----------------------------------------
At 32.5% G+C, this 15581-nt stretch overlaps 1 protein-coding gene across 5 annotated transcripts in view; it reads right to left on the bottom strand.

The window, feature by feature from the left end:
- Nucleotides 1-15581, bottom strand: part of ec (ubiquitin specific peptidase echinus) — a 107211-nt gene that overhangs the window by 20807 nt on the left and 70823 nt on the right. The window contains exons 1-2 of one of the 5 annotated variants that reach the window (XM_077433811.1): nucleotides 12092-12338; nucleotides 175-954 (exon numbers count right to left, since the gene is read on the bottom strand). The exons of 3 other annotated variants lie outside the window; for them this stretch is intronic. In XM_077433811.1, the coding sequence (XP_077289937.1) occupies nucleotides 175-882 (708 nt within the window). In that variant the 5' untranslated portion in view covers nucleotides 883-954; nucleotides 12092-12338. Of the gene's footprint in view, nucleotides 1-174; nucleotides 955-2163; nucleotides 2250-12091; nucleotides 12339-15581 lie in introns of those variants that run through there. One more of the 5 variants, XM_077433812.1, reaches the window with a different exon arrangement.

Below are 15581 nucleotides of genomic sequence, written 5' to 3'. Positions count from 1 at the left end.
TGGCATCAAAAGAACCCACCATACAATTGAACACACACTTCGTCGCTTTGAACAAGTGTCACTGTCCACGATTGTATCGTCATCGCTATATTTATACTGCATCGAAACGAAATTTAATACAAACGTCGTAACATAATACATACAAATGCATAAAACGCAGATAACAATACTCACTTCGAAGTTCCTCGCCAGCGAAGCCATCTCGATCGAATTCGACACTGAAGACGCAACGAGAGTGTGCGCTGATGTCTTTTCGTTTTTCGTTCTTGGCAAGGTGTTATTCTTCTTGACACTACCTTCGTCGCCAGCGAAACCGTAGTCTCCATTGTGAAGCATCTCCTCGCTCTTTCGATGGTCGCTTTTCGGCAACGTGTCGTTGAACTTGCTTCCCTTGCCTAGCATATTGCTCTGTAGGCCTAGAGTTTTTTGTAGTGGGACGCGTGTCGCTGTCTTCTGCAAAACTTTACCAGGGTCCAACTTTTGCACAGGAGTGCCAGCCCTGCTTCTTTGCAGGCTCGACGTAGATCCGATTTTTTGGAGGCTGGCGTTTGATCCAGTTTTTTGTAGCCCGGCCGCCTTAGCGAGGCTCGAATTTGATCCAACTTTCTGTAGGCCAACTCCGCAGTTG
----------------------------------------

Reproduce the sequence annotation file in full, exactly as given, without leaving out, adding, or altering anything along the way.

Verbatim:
At 32.5% G+C, this 15581-nt stretch overlaps 1 protein-coding gene across 5 annotated transcripts in view; it reads right to left on the bottom strand.

The window, feature by feature from the left end:
- Nucleotides 1-15581, bottom strand: part of ec (ubiquitin specific peptidase echinus) — a 107211-nt gene that overhangs the window by 20807 nt on the left and 70823 nt on the right. The window contains exons 1-2 of one of the 5 annotated variants that reach the window (XM_077433811.1): nucleotides 12092-12338; nucleotides 175-954 (exon numbers count right to left, since the gene is read on the bottom strand). The exons of 3 other annotated variants lie outside the window; for them this stretch is intronic. In XM_077433811.1, the coding sequence (XP_077289937.1) occupies nucleotides 175-882 (708 nt within the window). In that variant the 5' untranslated portion in view covers nucleotides 883-954; nucleotides 12092-12338. Of the gene's footprint in view, nucleotides 1-174; nucleotides 955-2163; nucleotides 2250-12091; nucleotides 12339-15581 lie in introns of those variants that run through there. One more of the 5 variants, XM_077433812.1, reaches the window with a different exon arrangement.

Below are 15581 nucleotides of genomic sequence, written 5' to 3'. Positions count from 1 at the left end.
TGGCATCAAAAGAACCCACCATACAATTGAACACACACTTCGTCGCTTTGAACAAGTGTCACTGTCCACGATTGTATCGTCATCGCTATATTTATACTGCATCGAAACGAAATTTAATACAAACGTCGTAACATAATACATACAAATGCATAAAACGCAGATAACAATACTCACTTCGAAGTTCCTCGCCAGCGAAGCCATCTCGATCGAATTCGACACTGAAGACGCAACGAGAGTGTGCGCTGATGTCTTTTCGTTTTTCGTTCTTGGCAAGGTGTTATTCTTCTTGACACTACCTTCGTCGCCAGCGAAACCGTAGTCTCCATTGTGAAGCATCTCCTCGCTCTTTCGATGGTCGCTTTTCGGCAACGTGTCGTTGAACTTGCTTCCCTTGCCTAGCATATTGCTCTGTAGGCCTAGAGTTTTTTGTAGTGGGACGCGTGTCGCTGTCTTCTGCAAAACTTTACCAGGGTCCAACTTTTGCACAGGAGTGCCAGCCCTGCTTCTTTGCAGGCTCGACGTAGATCCGATTTTTTGGAGGCTGGCGTTTGATCCAGTTTTTTGTAGCCCGGCCGCCTTAGCGAGGCTCGAATTTGATCCAACTTTCTGTAGGCCAACTCCGCAGTTG